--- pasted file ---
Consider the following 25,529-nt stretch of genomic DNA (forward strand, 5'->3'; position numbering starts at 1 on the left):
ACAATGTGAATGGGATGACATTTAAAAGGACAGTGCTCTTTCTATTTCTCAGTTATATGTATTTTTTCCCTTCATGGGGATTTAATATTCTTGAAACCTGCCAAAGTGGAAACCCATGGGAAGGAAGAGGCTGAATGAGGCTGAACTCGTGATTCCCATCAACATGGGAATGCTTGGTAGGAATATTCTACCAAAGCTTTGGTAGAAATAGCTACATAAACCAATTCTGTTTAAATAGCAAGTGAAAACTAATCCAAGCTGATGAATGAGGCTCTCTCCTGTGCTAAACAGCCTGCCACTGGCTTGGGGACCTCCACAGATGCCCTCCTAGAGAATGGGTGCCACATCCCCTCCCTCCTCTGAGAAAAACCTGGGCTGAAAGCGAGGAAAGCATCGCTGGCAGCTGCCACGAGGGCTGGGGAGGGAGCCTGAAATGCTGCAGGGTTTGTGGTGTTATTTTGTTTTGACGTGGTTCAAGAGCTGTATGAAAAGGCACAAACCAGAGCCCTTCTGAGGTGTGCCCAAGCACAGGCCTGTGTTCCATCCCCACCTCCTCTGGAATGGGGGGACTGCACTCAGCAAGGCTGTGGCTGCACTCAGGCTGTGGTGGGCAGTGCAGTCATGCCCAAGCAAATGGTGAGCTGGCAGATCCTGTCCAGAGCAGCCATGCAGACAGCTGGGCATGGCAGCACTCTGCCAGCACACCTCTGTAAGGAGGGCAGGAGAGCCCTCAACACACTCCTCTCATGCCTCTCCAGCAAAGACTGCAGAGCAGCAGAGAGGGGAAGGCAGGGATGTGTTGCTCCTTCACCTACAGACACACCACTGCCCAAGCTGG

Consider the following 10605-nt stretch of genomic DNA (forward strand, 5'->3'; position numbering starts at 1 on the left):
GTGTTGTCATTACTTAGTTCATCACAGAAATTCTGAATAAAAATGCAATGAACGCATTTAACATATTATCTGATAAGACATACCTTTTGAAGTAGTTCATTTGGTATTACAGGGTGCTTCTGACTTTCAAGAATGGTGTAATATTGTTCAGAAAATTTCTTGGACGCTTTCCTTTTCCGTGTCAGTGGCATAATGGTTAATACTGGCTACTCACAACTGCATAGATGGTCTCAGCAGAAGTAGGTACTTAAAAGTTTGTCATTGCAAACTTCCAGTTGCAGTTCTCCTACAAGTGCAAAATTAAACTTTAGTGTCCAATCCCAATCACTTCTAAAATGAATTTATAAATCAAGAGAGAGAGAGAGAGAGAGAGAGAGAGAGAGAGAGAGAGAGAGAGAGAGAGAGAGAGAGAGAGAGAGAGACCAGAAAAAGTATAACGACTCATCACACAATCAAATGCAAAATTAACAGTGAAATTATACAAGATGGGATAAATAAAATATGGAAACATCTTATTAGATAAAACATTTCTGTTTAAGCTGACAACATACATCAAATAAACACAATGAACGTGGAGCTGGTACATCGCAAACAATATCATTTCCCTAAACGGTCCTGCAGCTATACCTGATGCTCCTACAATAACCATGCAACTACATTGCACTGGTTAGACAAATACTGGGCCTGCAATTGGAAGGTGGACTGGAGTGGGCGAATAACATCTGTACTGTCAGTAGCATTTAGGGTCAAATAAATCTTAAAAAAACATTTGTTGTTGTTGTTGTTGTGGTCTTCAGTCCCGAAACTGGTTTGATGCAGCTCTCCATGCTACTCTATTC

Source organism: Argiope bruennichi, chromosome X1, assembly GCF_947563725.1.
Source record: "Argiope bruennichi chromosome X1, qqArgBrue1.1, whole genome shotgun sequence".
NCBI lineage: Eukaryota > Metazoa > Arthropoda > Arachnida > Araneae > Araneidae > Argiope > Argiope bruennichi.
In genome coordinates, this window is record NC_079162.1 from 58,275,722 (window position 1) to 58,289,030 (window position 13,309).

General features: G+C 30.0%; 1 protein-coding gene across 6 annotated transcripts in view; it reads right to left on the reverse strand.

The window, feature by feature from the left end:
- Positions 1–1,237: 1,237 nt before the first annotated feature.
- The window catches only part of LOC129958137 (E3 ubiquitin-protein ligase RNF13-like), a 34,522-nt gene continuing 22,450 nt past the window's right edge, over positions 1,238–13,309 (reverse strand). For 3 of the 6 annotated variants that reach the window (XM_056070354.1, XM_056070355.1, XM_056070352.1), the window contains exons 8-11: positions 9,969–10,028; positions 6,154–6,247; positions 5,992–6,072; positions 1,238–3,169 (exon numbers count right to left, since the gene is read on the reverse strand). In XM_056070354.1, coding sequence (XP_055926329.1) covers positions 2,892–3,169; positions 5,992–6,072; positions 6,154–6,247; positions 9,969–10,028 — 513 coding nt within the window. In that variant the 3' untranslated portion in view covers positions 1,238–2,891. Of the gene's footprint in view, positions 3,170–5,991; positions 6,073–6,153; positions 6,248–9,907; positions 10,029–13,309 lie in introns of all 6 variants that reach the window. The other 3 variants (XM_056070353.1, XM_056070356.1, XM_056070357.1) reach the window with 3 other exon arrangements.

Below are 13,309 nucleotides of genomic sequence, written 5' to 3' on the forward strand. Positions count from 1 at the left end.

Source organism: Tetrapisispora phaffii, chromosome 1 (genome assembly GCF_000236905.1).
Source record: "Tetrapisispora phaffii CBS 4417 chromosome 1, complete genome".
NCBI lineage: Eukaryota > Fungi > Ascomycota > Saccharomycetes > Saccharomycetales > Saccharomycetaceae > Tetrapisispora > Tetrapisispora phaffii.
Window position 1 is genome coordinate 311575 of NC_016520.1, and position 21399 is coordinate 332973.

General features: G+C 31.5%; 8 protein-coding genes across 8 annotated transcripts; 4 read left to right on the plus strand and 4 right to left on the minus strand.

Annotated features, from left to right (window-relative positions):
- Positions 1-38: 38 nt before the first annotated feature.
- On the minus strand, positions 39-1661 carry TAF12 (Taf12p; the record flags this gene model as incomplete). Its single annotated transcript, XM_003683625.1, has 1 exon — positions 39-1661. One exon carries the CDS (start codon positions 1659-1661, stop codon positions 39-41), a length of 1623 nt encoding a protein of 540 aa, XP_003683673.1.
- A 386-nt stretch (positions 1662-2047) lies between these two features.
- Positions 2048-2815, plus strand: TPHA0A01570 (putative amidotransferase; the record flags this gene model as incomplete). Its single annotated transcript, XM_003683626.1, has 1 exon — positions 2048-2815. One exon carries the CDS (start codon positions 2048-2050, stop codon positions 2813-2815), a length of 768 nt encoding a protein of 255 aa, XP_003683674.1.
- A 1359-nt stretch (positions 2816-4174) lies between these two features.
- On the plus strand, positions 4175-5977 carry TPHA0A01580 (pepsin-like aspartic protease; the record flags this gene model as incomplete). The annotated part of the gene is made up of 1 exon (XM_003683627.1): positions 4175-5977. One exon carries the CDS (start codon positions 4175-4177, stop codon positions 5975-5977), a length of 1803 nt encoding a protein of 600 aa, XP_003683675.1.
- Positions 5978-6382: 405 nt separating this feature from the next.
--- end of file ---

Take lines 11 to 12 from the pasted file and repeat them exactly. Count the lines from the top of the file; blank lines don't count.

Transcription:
- Positions 1–1,237: 1,237 nt before the first annotated feature.
- The window catches only part of LOC129958137 (E3 ubiquitin-protein ligase RNF13-like), a 34,522-nt gene continuing 22,450 nt past the window's right edge, over positions 1,238–13,309 (reverse strand). For 3 of the 6 annotated variants that reach the window (XM_056070354.1, XM_056070355.1, XM_056070352.1), the window contains exons 8-11: positions 9,969–10,028; positions 6,154–6,247; positions 5,992–6,072; positions 1,238–3,169 (exon numbers count right to left, since the gene is read on the reverse strand). In XM_056070354.1, coding sequence (XP_055926329.1) covers positions 2,892–3,169; positions 5,992–6,072; positions 6,154–6,247; positions 9,969–10,028 — 513 coding nt within the window. In that variant the 3' untranslated portion in view covers positions 1,238–2,891. Of the gene's footprint in view, positions 3,170–5,991; positions 6,073–6,153; positions 6,248–9,907; positions 10,029–13,309 lie in introns of all 6 variants that reach the window. The other 3 variants (XM_056070353.1, XM_056070356.1, XM_056070357.1) reach the window with 3 other exon arrangements.